Commercial lending for Existing Businesses

Business owners who are applying for a business loan for a business that has been in operation for a number of years have the advantage in that they have some history of how the business is doing and can support their current rations with actual results. This makes the job of applying for a loan and supplying the numbers needed to calculate the rations much easier. The lender still may ask for projections of your income and expenses for the period of the loan. Typically these projections will be based on past history plus your view of what the future is going to bring.

Where it can get more complicated is when a major departure from your current business is planned. You may be expanding into a new territory for example, or adding a new product line. While you have the existing business to support you, the additional business activities may or may not support your current ratios. In addition to sensitivity analysis mentioned earlier in this post, both business owners and lenders may want to apply even more drastic sensitivity analysis to test the impact on the company’s ability to repay the loan, should this new business opportunity not measure up as projected.

New Business Opportunities and Commercial Lending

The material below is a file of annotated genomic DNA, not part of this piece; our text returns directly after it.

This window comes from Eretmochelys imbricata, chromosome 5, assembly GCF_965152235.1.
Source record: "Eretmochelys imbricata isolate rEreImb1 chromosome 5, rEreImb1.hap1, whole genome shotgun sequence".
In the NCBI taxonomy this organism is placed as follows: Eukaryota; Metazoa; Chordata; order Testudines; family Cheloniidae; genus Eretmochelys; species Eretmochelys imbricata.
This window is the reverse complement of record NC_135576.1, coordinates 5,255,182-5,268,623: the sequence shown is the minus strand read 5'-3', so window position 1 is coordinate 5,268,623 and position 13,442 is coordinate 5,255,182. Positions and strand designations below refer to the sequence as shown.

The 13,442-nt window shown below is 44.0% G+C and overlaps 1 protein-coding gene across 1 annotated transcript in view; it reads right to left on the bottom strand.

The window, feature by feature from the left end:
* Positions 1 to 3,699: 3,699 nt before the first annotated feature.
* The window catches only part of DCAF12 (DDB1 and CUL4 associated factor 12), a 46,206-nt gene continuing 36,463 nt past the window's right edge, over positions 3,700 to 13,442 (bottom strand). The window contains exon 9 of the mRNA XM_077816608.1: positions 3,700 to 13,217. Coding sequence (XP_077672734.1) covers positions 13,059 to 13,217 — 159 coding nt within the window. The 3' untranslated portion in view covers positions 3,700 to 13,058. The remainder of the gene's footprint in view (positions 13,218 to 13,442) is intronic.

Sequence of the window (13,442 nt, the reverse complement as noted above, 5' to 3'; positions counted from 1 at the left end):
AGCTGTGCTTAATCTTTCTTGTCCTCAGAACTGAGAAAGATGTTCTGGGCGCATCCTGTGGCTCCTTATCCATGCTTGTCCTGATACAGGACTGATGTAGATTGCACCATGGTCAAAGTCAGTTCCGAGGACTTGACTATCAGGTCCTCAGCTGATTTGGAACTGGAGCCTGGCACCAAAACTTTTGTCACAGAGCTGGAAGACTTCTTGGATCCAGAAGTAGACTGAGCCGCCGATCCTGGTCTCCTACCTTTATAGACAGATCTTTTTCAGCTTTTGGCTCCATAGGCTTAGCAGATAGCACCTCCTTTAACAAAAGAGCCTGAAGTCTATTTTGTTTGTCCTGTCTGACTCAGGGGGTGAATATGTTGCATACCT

Start ups have the most difficult time in obtaining financing for their product development and operations expenses. The owner has a vision of what he or she wants to do and must convince a lender or in many cases a potential investor of his vision along with the business plan that he or she has developed.

The same ratios apply as before, but the sensitivity studies are even harsher. In addition the products that are being developed or that will be sold to the public may also be submitted to very stringent analysis to determine if there is sufficient demand to meet the sales forecast. The business plan will provide an outline of all aspects of the business including all cash flows that support the request for a commercial loan.

The main elements of this business plan will include the following: development costs, sales forecast, production costs, operations costs (packaging, shipping and installation if appropriate), support costs and warranty. Each area must be supported by a plan that lays out how these activities will be provided and how many people along with the costs will be determined.

All areas are subject to scrutiny by the commercial lender. If the ratios do not measure up to expectations, if the sensitivity analysis suggests there is too much risk associated with the business or if the lender feels that insufficient preparation and planning has not been completed for the business startup, they may decide to forgo approval of the commercial loan. The lender must have confidence in the management team to deliver the results they are forecasting.

With so many areas to question and review, it has been traditionally much more difficult to obtain a commercial loan for a start up business than for one that has been in operation for some time. The management teams commitment plays a key role in the ability of the company to obtain an approved commercial loan.